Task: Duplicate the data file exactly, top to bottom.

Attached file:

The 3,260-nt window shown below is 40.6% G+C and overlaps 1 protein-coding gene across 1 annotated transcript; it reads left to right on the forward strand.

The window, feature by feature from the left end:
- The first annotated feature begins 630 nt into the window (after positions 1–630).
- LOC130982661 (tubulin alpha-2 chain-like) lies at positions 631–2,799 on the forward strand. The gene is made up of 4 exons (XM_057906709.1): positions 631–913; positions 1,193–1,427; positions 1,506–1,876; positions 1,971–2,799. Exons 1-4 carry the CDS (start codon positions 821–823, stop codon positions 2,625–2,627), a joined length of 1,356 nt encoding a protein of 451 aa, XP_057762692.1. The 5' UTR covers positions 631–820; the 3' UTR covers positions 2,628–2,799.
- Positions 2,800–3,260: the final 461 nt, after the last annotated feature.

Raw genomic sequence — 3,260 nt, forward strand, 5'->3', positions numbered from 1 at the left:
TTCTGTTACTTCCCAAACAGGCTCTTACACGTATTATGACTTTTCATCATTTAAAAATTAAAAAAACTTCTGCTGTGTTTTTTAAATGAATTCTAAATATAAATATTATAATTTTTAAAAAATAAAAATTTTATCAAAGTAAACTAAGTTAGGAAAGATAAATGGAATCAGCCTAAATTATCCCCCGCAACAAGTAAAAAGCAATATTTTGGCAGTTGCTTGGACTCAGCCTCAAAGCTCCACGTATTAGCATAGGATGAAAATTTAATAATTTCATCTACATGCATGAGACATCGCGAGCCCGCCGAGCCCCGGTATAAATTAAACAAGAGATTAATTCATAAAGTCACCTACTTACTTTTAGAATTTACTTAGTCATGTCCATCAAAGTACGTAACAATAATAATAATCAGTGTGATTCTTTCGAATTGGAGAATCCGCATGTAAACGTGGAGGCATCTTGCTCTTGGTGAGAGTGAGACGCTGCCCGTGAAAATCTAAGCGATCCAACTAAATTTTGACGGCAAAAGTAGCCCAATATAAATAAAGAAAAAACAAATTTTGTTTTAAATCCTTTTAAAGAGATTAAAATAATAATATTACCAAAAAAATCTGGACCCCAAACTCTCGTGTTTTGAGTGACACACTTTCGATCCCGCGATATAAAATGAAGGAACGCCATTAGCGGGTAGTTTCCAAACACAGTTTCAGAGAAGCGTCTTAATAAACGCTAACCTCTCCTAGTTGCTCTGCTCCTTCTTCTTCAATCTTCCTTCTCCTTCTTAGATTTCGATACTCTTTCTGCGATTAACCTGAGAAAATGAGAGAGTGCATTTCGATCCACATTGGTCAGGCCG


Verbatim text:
The 3,260-nt window shown below is 40.6% G+C and overlaps 1 protein-coding gene across 1 annotated transcript; it reads left to right on the forward strand.

The window, feature by feature from the left end:
- The first annotated feature begins 630 nt into the window (after positions 1–630).
- LOC130982661 (tubulin alpha-2 chain-like) lies at positions 631–2,799 on the forward strand. The gene is made up of 4 exons (XM_057906709.1): positions 631–913; positions 1,193–1,427; positions 1,506–1,876; positions 1,971–2,799. Exons 1-4 carry the CDS (start codon positions 821–823, stop codon positions 2,625–2,627), a joined length of 1,356 nt encoding a protein of 451 aa, XP_057762692.1. The 5' UTR covers positions 631–820; the 3' UTR covers positions 2,628–2,799.
- Positions 2,800–3,260: the final 461 nt, after the last annotated feature.

Raw genomic sequence — 3,260 nt, forward strand, 5'->3', positions numbered from 1 at the left:
TTCTGTTACTTCCCAAACAGGCTCTTACACGTATTATGACTTTTCATCATTTAAAAATTAAAAAAACTTCTGCTGTGTTTTTTAAATGAATTCTAAATATAAATATTATAATTTTTAAAAAATAAAAATTTTATCAAAGTAAACTAAGTTAGGAAAGATAAATGGAATCAGCCTAAATTATCCCCCGCAACAAGTAAAAAGCAATATTTTGGCAGTTGCTTGGACTCAGCCTCAAAGCTCCACGTATTAGCATAGGATGAAAATTTAATAATTTCATCTACATGCATGAGACATCGCGAGCCCGCCGAGCCCCGGTATAAATTAAACAAGAGATTAATTCATAAAGTCACCTACTTACTTTTAGAATTTACTTAGTCATGTCCATCAAAGTACGTAACAATAATAATAATCAGTGTGATTCTTTCGAATTGGAGAATCCGCATGTAAACGTGGAGGCATCTTGCTCTTGGTGAGAGTGAGACGCTGCCCGTGAAAATCTAAGCGATCCAACTAAATTTTGACGGCAAAAGTAGCCCAATATAAATAAAGAAAAAACAAATTTTGTTTTAAATCCTTTTAAAGAGATTAAAATAATAATATTACCAAAAAAATCTGGACCCCAAACTCTCGTGTTTTGAGTGACACACTTTCGATCCCGCGATATAAAATGAAGGAACGCCATTAGCGGGTAGTTTCCAAACACAGTTTCAGAGAAGCGTCTTAATAAACGCTAACCTCTCCTAGTTGCTCTGCTCCTTCTTCTTCAATCTTCCTTCTCCTTCTTAGATTTCGATACTCTTTCTGCGATTAACCTGAGAAAATGAGAGAGTGCATTTCGATCCACATTGGTCAGGCCG